incidents alleged by [the plaintiff] explicitly invoked his race or national origin”); Rivera v.
Brooklyn Hosp. Med. Ctr., 28 F. Supp. 3d 159, 163 (E.D.N.Y. 2014) (dismissing a hostile work
environment claim based on ethnicity where the plaintiff only alleged one remark in which a
coworker referred to his ethnicity); Giscombe v. N.Y.C. Dep’t of Educ., No. 12-CV-464, 2013
WL 829127, at *6 (S.D.N.Y. Feb. 28, 2013) (dismissing a hostile work environment claim based
on race and gender where the plaintiff did not plead “any facts that would establish a nexus
between the incidents underlying his hostile workplace claim and his race or gender”); Oteri–
Harkins v. City of New York, No. 97-CV-2309, 1998 WL 817689, at *7 (E.D.N.Y. Feb. 5, 1998)
(dismissing a hostile work environment claim alleging, among other things, reassignment to less
desirable position and increased and unreasonable workload, where there were no allegations of
racial acts or comments because “[t]hese non-racial forms of ‘hostility’. . . if proven, may well
support plaintiff’s claim that [the defendant] discriminates in its hiring and promotion, but they
cannot support a claim of a racially hostile work environment”). Standing alone, the comments
regarding Plaintiff’s accent and the isolated comment referring to another black DOE employee
are not sufficient to state a hostile work environment claim. Cf. Brown v. Coach Stores,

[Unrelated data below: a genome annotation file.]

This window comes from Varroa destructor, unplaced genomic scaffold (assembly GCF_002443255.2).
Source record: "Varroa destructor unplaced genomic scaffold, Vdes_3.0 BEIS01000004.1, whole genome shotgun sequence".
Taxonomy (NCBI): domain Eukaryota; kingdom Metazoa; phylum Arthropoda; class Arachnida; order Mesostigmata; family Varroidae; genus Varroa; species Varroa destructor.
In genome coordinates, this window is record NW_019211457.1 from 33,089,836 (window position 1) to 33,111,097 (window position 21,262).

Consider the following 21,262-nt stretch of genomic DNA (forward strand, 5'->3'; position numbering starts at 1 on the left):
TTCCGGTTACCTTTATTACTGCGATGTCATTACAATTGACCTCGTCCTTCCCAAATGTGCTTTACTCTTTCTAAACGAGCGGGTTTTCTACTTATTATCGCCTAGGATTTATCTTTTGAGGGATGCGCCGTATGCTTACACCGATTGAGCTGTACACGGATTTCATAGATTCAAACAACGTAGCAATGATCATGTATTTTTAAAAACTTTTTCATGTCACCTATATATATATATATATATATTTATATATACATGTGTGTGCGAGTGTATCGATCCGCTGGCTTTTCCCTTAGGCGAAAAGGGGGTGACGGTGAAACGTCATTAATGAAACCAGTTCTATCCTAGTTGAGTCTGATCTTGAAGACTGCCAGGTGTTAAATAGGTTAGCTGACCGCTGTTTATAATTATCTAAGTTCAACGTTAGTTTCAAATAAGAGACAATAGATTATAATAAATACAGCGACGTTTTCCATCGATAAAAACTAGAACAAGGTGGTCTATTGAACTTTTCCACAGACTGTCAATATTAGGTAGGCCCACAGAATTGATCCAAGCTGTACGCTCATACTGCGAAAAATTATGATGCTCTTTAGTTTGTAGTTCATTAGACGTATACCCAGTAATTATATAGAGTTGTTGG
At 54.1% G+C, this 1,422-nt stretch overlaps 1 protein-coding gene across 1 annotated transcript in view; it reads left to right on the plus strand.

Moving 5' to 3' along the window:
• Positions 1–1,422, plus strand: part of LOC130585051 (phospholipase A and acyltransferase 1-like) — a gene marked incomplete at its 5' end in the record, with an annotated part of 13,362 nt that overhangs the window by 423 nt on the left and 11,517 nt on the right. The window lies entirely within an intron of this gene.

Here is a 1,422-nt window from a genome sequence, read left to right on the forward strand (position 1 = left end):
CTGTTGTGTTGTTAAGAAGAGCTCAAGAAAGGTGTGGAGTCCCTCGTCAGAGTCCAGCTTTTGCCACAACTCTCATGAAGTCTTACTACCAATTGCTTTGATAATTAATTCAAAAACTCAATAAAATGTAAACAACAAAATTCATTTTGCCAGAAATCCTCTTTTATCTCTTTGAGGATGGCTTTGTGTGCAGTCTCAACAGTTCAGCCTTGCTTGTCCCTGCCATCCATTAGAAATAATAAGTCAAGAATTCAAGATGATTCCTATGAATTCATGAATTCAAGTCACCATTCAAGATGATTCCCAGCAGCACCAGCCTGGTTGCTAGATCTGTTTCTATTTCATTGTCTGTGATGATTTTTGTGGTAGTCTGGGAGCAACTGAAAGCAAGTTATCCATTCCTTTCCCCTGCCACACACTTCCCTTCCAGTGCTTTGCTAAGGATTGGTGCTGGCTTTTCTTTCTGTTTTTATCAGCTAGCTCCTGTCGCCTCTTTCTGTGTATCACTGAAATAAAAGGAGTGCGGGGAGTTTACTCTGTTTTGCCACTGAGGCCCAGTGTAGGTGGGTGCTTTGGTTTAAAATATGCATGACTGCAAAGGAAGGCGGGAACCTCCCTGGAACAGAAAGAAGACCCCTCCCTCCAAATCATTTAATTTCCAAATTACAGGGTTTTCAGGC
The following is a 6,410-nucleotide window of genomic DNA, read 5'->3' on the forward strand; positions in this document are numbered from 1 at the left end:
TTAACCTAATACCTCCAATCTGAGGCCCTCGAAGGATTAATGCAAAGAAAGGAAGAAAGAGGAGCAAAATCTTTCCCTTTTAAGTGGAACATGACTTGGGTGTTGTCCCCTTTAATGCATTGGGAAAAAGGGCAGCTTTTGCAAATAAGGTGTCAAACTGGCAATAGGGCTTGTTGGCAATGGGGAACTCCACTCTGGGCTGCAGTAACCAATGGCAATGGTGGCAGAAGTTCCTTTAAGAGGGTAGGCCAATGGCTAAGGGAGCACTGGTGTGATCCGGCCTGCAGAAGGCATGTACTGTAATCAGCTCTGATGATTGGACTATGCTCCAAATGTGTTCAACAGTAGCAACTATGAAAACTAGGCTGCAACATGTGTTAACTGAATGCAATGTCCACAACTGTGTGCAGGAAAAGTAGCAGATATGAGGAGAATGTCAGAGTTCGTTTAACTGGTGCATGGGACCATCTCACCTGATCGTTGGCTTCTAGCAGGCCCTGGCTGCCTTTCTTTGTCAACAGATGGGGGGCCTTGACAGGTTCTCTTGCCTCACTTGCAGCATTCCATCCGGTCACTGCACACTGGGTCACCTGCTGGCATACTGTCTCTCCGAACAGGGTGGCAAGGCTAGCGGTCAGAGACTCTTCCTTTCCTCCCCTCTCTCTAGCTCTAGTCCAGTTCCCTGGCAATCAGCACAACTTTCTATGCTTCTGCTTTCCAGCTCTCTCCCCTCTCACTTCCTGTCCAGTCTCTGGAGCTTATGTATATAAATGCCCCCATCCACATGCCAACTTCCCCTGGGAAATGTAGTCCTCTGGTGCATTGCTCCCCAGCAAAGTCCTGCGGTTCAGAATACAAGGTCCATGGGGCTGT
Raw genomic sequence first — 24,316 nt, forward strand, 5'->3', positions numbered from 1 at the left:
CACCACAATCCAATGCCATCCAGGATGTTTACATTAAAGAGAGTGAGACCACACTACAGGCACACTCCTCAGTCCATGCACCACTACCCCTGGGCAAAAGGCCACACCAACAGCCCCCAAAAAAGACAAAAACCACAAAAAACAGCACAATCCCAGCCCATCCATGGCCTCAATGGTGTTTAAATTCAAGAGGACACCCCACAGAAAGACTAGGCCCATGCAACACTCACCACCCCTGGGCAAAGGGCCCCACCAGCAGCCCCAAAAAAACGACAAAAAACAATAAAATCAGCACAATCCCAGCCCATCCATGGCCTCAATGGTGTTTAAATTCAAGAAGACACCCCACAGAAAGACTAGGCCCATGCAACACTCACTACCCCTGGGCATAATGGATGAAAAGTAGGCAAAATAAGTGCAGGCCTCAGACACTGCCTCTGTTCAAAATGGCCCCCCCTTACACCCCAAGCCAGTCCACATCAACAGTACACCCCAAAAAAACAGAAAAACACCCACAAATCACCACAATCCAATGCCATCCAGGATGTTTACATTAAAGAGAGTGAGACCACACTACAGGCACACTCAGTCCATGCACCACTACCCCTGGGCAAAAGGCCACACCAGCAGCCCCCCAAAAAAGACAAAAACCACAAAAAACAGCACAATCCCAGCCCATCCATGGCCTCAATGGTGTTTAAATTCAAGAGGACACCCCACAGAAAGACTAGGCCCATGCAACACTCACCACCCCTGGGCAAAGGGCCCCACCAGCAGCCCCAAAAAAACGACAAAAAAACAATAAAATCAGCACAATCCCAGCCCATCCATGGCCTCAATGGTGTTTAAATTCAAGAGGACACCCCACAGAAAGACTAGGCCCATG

plaintiff learns second-hand of a racially derogatory comment or joke by a fellow employee or
supervisor also can impact the work environment.” Id. (internal quotation marks omitted)
(quoting Schwapp, 118 F.3d at 111).
In his opposition to the motion to dismiss, Plaintiff includes new allegations that his
union colluded with Defendant, that a coworker placed a seasonal greeting card display in a
manner that blocked Plaintiff’s “view,” and that Plaintiff’s wife was “being followed.” These
allegations do not allow for any inference of discrimination.
Inc., 163 F.3d 706, 713 (2d Cir. 1998) (holding that a plaintiff failed to state a hostile work
environment claim where the plaintiff’s supervisor made racist remarks on one occasion,
including one directed toward the plaintiff); Rivera, 28 F. Supp. 3d at 163 (finding that the
isolated comment that an unidentified coworker called the plaintiff “stupid like a Puerto Rican”
was insufficient, standing alone, to support a hostile work environment claim).
Moreover, even when liberally construed and viewed in the aggregate, the allegations do
not demonstrate objectively severe or pervasive acts that rendered Plaintiff’s work environment
hostile. See, e.g., Littlejohn, 795 F.3d at 321 (finding allegations, among others, that “harsh
tones” were used with the plaintiff and that the plaintiff was replaced at meetings and wrongfully
reprimanded did not rise to the level of “severe or pervasive” environment); Yan v. Ziba Mode,